He’s also a talented ski mountaineer, though the word “mountaineer” implies a slow, heavy pace, whereas Jornet’s speed could better be described as blistering. He’s completed record-breaking speed ascents and subsequent ski descents of Denali and Aconcagua, plus mind-bogglingly fast climbs of big-name peaks like Mount Everest, Kilimanjaro, the Matterhorn, and Mount Elbrus. He broke the record for completing the Bob Graham Round in the Lake District of England, toppling the 36-year-old record by more than an hour. He finished the 66-mile loop, which features 43 peaks and 27,000 feet of climbing, in 12 hours and 52 minutes. (Watch the video highlights of the beautiful run here.)
He was named the 2014 and 2018 National Geographic Adventurer of the Year, and he’s the author of the book Run or Die (published in 2013, now available in paperback) that conveys his passion for the mountain environments where he made his name. The book, which was shortlisted for the William Hill Sports Book of the Year award, recounts Jornet’s competitions and details some of his most unbelievable mountain accomplishments—it’s a must-read for any aspiring mountain athlete.
In Jornet’s second book, Summits of My Life (2017), he breaks down some of his fastest known times (FKTs) and provides a wealth of information on his training and the mind-blowing journeys themselves. It’s another essential addition to the mountain runner’s personal library.
So what does it take to be one of the world’s most prolific speed athletes? Jornet has a few favorites that help make it possible to channel his talent and training into record-breaking runs and climbs.
Jornet favors the Salomon S/Lab Sense Tee, made with 37.5 Technology and designed to help keep your core temperature at an optimal 37.5 degrees Celsius, even when conditions are especially hot or cold. This cutting-edge technology incorporates volcanic sand to create more surface area at a molecular level, which means the body’s microclimate stays at the right temperature and humidity for optimum performance. (Record-breaking runs like Jornet’s not guaranteed, of course.) He also regularly wears the S/Lab Short and Hybrid Pant.
In true pro-athlete style, Jornet’s go-to footwear is a shoe he designed himself. The Salomon Z-Series Collection is Jornet’s own brainchild, and it’s available for any mountain athlete to purchase in the very configuration he uses. The Z42 SG-6-Mid provides ankle support and has super-aggressive tread, so it’s great for running in mountain environments where conditions can be muddy, wet, slippery, and generally unpredictable.
It takes a lot of water to hydrate for the kinds of projects Jornet takes on. Of course, it’s crucial to strike a delicate balance between carrying enough hydration and not carrying so much weight that you’re slowed down by what’s on your back, which is why Jornet uses the S/Lab Sense Ultra 8 Set, which also incorporates the thermoregulating 37.5 Technology. Its minimalist design makes this hydration “pack” incredibly efficient to carry what you need (and discourages wearers from carrying anything they don’t need).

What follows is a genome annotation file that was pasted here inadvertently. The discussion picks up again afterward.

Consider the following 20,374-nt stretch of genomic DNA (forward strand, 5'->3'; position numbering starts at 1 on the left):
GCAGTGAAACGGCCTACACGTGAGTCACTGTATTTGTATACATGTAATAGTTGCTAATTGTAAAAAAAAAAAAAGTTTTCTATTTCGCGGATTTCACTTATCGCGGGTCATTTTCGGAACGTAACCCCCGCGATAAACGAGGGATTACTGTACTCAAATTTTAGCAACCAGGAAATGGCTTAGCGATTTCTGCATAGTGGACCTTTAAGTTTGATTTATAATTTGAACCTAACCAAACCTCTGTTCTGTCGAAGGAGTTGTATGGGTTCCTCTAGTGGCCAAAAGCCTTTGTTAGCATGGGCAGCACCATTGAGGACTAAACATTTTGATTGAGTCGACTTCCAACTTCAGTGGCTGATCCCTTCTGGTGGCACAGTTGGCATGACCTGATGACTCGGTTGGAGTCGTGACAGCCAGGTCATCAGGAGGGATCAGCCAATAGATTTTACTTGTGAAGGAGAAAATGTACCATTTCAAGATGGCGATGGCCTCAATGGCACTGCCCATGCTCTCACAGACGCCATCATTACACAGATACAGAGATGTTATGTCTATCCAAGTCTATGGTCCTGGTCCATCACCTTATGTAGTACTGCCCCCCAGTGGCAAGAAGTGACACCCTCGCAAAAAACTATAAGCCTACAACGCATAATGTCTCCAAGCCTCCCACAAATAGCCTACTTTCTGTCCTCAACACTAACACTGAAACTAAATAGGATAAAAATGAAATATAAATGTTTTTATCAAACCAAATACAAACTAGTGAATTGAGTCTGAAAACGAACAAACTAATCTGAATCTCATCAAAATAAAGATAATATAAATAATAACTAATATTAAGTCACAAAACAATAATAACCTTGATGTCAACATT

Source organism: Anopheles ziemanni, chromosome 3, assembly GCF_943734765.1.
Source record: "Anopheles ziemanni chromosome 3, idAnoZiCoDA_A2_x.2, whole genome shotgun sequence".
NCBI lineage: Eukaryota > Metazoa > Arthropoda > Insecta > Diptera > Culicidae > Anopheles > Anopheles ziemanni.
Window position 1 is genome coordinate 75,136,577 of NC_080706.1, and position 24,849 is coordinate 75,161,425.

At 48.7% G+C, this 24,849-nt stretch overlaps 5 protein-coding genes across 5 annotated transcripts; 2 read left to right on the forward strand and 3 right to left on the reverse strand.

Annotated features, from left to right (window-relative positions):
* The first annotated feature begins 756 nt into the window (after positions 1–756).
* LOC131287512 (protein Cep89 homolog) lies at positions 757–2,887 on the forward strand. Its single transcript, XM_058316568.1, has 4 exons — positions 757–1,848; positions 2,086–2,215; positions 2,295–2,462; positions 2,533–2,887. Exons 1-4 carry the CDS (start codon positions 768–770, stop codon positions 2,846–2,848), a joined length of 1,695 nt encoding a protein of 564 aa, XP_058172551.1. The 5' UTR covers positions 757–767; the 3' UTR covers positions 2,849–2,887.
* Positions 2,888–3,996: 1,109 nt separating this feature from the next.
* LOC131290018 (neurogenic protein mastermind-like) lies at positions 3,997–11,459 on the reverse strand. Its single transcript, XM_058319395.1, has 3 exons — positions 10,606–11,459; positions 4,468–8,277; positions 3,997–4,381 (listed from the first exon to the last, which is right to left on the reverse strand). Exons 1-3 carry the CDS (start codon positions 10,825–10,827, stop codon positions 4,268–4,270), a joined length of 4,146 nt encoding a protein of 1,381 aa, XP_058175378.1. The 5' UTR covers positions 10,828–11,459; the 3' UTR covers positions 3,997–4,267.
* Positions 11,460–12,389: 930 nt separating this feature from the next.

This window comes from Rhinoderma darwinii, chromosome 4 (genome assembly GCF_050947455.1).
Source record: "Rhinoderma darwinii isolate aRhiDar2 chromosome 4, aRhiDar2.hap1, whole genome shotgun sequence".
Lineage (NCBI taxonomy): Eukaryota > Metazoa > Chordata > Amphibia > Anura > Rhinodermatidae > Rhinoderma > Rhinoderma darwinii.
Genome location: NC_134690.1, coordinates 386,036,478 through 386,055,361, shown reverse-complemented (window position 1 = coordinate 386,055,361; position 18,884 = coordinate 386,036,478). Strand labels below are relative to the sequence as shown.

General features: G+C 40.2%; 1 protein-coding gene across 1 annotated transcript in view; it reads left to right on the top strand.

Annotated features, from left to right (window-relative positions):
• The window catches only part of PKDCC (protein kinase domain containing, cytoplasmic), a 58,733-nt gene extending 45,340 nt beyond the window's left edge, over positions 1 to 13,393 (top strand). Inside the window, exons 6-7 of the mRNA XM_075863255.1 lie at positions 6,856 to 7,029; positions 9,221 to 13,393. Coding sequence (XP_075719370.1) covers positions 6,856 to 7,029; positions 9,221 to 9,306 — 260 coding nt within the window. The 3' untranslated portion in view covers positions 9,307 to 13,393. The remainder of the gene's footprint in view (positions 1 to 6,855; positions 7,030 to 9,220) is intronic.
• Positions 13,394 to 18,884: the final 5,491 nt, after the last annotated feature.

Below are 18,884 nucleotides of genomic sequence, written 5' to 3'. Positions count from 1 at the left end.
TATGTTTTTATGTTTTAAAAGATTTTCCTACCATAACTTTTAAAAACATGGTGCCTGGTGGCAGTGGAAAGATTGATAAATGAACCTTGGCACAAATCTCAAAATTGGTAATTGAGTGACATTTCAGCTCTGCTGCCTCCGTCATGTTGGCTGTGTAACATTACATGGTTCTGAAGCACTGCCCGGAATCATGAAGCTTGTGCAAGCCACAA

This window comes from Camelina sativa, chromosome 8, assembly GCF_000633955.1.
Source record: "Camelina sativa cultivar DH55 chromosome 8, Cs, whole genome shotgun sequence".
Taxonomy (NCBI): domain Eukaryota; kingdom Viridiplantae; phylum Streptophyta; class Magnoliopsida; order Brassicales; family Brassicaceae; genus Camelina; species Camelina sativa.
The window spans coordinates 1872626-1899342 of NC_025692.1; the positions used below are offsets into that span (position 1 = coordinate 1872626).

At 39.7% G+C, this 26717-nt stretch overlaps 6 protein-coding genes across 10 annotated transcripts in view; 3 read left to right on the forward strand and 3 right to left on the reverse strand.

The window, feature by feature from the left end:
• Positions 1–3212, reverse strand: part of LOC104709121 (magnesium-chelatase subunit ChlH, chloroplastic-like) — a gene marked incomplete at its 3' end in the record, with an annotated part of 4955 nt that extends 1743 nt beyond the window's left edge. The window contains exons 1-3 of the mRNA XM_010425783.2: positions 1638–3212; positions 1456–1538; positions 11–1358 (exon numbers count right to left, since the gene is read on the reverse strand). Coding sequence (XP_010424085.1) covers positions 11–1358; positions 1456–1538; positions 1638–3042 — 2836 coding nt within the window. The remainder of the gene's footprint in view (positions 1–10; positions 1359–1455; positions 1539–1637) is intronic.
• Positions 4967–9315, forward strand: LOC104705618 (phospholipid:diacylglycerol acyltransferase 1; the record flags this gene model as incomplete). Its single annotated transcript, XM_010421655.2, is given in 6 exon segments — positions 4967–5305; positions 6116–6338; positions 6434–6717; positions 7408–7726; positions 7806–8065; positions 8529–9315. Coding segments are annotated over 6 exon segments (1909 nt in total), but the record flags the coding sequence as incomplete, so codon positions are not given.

Like many serious mountain athletes, Jornet isn’t crazy about eating weird food; he’s said before that too many gels tend to give him an upset stomach. In fact, he tends to eat the kinds of foods many runners joke that they run in order to eat, like pasta and gnocchi. He also favors “cookies soaked in tea” during a race, according to Outside. Sure, he has to eat some gels and “energy cakes,” since it’s difficult in that setting to take in as many calories as one needs to keep energy up. For the most part, though, he sticks to real food, including ham, goat cheese, omelets, and, of course, plenty of Nutella.
Not long after an operation on his shoulder, Jornet was back at it again in February 2018. Then, after a serious injury in the spring of 2018—Jornet fractured his fibula in the Pierra Menta, a ski mountaineering race in the French Alps—Jornet took his recovery seriously. Just three months later, his positive mental state and prudent approach to recovery meant he was back on the trail, and he managed to win both the Mont Blanc Marathon and the Comapedrosa Skyrace in July, the latter in record-breaking time.
At just 30 years old, he’s put his body through more than many humans will throughout their lives, but ultrarunning means there’s a high risk of injury. Jornet takes it in stride. “It’s a balance between going fast to recover, and doing well and taking the time,” he says philosophically in a video he uploaded to YouTube in June 2018.
Looking for more inspiration from Jornet? Head to his website, where you can read his blog and see more details on his preferred gear.
Written by Emma Walker for RootsRated Media in partnership with 37.5.
Featured image provided by 37.5® Technology